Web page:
Of course, these actions are insignificant compared to the effort of the founders we support. However, in an industry where outcomes follow the power law, we hope that the smallest % improvement on the inputs across our portfolio can result in outsized returns.

The Analyst role at Playfair is split broadly into three parts:

  1. Outbound Sourcing. This means finding early stage companies that might be a good fit for Playfair. Building tech tools, attending industry events & building out my network are all targets to ensure we have as much coverage of the market as possible.
  2. Managing Inbound. To ensure any and all founders are able to pitch us, we have an open pitch deck form on our website. We typically get 80–100 submissions per week, so I spend lots of time reviewing these decks and take pitches where appropriate.

I’m still in awe of the sheer number of founders that are taking risks to build innovative businesses. I have also learned that, despite all-time-highs for VC capital deployment, fundraising is very hard for most founders.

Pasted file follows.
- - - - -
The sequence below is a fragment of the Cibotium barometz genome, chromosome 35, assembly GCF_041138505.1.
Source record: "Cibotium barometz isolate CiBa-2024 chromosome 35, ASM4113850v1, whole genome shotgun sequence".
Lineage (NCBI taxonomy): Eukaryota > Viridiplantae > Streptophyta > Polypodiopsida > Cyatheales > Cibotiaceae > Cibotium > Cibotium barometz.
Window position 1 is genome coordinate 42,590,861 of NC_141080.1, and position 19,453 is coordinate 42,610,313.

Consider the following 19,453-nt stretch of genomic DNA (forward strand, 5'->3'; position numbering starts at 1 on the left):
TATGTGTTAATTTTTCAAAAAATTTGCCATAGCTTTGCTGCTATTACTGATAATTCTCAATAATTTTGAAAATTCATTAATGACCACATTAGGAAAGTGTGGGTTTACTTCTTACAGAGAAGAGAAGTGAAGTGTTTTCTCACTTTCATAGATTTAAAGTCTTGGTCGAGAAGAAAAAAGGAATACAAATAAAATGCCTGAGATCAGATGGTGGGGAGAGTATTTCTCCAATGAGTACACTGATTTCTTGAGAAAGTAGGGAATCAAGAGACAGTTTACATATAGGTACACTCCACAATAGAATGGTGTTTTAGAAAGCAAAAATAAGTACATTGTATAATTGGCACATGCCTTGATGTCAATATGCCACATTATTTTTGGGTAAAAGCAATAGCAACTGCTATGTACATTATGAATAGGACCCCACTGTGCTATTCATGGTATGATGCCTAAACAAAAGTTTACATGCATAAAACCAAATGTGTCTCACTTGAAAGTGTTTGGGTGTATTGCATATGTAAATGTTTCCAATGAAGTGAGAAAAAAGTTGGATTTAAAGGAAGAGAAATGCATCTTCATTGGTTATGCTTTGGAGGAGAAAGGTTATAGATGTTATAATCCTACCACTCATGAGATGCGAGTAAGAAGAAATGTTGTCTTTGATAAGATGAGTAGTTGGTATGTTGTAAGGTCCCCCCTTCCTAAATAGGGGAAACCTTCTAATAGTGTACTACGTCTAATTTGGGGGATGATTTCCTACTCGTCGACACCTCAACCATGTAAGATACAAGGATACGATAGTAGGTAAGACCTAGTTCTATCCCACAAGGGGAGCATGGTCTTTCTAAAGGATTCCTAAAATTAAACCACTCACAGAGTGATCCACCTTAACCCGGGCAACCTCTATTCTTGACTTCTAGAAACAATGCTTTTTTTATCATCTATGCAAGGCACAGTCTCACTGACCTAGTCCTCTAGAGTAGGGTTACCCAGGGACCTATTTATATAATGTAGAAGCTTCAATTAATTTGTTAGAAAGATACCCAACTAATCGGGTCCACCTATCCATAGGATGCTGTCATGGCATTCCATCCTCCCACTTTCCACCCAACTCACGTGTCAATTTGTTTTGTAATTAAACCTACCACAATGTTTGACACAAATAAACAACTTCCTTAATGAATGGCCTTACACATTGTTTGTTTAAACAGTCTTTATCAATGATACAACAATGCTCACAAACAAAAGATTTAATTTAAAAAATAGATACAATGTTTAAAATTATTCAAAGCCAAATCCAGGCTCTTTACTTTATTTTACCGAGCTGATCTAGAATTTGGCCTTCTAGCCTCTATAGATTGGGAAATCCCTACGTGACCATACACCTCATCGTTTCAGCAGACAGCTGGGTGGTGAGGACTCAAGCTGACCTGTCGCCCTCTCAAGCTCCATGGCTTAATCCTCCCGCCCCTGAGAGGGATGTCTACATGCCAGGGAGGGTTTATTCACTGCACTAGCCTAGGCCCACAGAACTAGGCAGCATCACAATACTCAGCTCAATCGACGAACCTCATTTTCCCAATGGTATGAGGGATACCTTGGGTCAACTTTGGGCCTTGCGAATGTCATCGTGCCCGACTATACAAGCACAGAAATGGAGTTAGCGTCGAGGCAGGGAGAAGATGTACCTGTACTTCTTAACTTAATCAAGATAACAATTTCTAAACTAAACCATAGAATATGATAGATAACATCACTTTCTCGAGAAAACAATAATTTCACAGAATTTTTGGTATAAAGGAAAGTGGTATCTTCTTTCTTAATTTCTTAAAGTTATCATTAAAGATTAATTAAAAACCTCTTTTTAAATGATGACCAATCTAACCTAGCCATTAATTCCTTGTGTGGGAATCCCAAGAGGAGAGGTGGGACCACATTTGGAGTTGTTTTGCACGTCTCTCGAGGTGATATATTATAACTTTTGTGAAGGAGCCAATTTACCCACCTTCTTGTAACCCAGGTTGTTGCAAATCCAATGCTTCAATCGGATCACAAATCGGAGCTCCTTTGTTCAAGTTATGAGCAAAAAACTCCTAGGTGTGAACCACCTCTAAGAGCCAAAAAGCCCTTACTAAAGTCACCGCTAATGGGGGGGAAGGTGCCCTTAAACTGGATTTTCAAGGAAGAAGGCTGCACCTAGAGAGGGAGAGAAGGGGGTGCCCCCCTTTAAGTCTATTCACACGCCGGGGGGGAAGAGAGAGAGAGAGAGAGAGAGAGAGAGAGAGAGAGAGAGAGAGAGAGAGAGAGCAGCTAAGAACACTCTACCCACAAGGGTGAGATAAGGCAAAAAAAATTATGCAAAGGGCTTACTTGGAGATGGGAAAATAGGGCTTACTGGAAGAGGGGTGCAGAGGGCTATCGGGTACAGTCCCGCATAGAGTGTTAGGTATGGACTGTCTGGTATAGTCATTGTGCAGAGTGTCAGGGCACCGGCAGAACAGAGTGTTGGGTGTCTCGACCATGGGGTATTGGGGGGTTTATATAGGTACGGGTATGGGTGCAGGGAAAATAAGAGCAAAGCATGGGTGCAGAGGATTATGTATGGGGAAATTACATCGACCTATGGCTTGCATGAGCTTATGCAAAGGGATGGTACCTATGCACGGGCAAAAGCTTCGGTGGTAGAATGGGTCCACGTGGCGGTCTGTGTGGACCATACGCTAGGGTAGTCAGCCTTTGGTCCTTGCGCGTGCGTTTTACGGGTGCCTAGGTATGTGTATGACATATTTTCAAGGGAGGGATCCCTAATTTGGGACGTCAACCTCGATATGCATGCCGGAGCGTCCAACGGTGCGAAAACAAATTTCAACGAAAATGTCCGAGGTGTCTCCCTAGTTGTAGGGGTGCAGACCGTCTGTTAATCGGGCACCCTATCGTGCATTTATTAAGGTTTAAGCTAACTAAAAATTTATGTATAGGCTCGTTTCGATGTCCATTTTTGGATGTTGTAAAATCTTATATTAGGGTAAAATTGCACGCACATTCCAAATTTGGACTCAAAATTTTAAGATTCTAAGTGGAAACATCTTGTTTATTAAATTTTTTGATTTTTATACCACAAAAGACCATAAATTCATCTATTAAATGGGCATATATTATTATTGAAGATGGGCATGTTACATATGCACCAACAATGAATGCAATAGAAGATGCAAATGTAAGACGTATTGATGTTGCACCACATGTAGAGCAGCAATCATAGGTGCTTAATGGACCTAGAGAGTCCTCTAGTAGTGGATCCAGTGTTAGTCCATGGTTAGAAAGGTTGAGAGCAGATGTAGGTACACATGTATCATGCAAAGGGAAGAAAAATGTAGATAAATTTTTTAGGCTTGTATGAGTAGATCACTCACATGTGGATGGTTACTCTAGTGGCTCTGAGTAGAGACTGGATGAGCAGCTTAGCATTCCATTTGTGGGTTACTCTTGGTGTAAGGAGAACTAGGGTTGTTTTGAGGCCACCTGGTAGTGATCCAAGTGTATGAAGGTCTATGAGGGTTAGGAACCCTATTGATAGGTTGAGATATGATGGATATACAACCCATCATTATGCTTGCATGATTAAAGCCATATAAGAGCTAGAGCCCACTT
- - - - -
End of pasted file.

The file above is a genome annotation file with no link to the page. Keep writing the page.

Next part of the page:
3. Due Diligence. This is when things start heating up and we perform in depth due diligence to create a 30-page investment memo to discuss at our Investment Committee. Being a generalist investor, research can vary from market sizing the concrete industry one week to making reference calls with radiologists the next. It’s all hands on deck as we try to understand a company as well as the founder.

One of my newfound interests is optimising incentive structures in early stage sales teams. I will continue to read around this topic (book recommendations welcome) and aim to conduct a study to shed some light onto these opaque structures.

More importantly, I’ll continue to read decks, connect with founders and other VCs on my quest to find the best companies of the future. If you’re equally interested in this, or are a founder looking to raise early stage capital — I’d love to connect.

You can follow the Playfair team on LinkedIn, Twitter, Forbes and here on Medium.

Go to Publisher: Playfair Capital Blog – Medium
Author: Andrew Sheffield